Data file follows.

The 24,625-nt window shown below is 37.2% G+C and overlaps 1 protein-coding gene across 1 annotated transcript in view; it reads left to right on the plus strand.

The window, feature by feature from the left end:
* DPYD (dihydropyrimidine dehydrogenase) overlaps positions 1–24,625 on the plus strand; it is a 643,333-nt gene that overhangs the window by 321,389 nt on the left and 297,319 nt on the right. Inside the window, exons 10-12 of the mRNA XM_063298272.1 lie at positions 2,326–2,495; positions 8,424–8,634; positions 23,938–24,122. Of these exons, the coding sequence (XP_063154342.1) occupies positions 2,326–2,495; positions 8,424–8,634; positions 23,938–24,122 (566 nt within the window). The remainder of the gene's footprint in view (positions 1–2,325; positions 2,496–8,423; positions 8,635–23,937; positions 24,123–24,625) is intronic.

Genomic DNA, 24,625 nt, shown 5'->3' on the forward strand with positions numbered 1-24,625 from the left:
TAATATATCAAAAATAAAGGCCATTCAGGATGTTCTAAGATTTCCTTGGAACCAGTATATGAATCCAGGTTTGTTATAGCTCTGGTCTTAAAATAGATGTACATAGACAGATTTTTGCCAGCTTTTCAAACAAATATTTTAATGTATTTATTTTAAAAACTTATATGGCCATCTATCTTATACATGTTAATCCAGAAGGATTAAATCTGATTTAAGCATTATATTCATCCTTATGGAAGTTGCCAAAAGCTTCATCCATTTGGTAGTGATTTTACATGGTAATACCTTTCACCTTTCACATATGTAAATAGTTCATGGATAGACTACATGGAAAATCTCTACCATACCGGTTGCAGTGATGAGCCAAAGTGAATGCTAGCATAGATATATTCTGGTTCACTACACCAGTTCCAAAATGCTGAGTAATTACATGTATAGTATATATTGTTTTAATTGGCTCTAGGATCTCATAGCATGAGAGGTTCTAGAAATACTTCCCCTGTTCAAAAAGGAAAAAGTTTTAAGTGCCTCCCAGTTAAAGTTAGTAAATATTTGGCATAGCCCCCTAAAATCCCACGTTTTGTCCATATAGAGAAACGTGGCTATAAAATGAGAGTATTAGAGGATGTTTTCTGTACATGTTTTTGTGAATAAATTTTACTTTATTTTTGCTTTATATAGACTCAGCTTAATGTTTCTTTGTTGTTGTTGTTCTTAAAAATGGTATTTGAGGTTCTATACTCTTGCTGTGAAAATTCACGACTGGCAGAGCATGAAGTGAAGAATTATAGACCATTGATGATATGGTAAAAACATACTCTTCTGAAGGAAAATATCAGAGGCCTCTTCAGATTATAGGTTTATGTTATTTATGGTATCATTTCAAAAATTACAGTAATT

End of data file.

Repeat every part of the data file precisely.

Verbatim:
The 24,625-nt window shown below is 37.2% G+C and overlaps 1 protein-coding gene across 1 annotated transcript in view; it reads left to right on the plus strand.

The window, feature by feature from the left end:
* DPYD (dihydropyrimidine dehydrogenase) overlaps positions 1–24,625 on the plus strand; it is a 643,333-nt gene that overhangs the window by 321,389 nt on the left and 297,319 nt on the right. Inside the window, exons 10-12 of the mRNA XM_063298272.1 lie at positions 2,326–2,495; positions 8,424–8,634; positions 23,938–24,122. Of these exons, the coding sequence (XP_063154342.1) occupies positions 2,326–2,495; positions 8,424–8,634; positions 23,938–24,122 (566 nt within the window). The remainder of the gene's footprint in view (positions 1–2,325; positions 2,496–8,423; positions 8,635–23,937; positions 24,123–24,625) is intronic.

Genomic DNA, 24,625 nt, shown 5'->3' on the forward strand with positions numbered 1-24,625 from the left:
TAATATATCAAAAATAAAGGCCATTCAGGATGTTCTAAGATTTCCTTGGAACCAGTATATGAATCCAGGTTTGTTATAGCTCTGGTCTTAAAATAGATGTACATAGACAGATTTTTGCCAGCTTTTCAAACAAATATTTTAATGTATTTATTTTAAAAACTTATATGGCCATCTATCTTATACATGTTAATCCAGAAGGATTAAATCTGATTTAAGCATTATATTCATCCTTATGGAAGTTGCCAAAAGCTTCATCCATTTGGTAGTGATTTTACATGGTAATACCTTTCACCTTTCACATATGTAAATAGTTCATGGATAGACTACATGGAAAATCTCTACCATACCGGTTGCAGTGATGAGCCAAAGTGAATGCTAGCATAGATATATTCTGGTTCACTACACCAGTTCCAAAATGCTGAGTAATTACATGTATAGTATATATTGTTTTAATTGGCTCTAGGATCTCATAGCATGAGAGGTTCTAGAAATACTTCCCCTGTTCAAAAAGGAAAAAGTTTTAAGTGCCTCCCAGTTAAAGTTAGTAAATATTTGGCATAGCCCCCTAAAATCCCACGTTTTGTCCATATAGAGAAACGTGGCTATAAAATGAGAGTATTAGAGGATGTTTTCTGTACATGTTTTTGTGAATAAATTTTACTTTATTTTTGCTTTATATAGACTCAGCTTAATGTTTCTTTGTTGTTGTTGTTCTTAAAAATGGTATTTGAGGTTCTATACTCTTGCTGTGAAAATTCACGACTGGCAGAGCATGAAGTGAAGAATTATAGACCATTGATGATATGGTAAAAACATACTCTTCTGAAGGAAAATATCAGAGGCCTCTTCAGATTATAGGTTTATGTTATTTATGGTATCATTTCAAAAATTACAGTAATT